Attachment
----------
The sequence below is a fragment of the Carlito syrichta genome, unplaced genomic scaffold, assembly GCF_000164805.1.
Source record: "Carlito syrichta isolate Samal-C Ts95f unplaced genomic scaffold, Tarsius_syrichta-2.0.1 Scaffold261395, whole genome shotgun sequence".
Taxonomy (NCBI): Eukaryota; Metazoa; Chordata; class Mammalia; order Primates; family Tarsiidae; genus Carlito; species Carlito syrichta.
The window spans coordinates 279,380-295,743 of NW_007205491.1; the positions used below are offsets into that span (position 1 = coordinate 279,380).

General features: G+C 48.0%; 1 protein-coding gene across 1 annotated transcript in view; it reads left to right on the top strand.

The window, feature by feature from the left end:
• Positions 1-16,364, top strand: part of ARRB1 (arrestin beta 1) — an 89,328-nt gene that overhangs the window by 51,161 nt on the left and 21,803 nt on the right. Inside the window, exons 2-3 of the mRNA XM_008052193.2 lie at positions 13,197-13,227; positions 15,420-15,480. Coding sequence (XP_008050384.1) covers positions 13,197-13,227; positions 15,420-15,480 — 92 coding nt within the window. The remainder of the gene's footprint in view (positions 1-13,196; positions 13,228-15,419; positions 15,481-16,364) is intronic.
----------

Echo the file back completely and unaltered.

The sequence below is a fragment of the Carlito syrichta genome, unplaced genomic scaffold, assembly GCF_000164805.1.
Source record: "Carlito syrichta isolate Samal-C Ts95f unplaced genomic scaffold, Tarsius_syrichta-2.0.1 Scaffold261395, whole genome shotgun sequence".
Taxonomy (NCBI): Eukaryota; Metazoa; Chordata; class Mammalia; order Primates; family Tarsiidae; genus Carlito; species Carlito syrichta.
The window spans coordinates 279,380-295,743 of NW_007205491.1; the positions used below are offsets into that span (position 1 = coordinate 279,380).

General features: G+C 48.0%; 1 protein-coding gene across 1 annotated transcript in view; it reads left to right on the top strand.

The window, feature by feature from the left end:
• Positions 1-16,364, top strand: part of ARRB1 (arrestin beta 1) — an 89,328-nt gene that overhangs the window by 51,161 nt on the left and 21,803 nt on the right. Inside the window, exons 2-3 of the mRNA XM_008052193.2 lie at positions 13,197-13,227; positions 15,420-15,480. Coding sequence (XP_008050384.1) covers positions 13,197-13,227; positions 15,420-15,480 — 92 coding nt within the window. The remainder of the gene's footprint in view (positions 1-13,196; positions 13,228-15,419; positions 15,481-16,364) is intronic.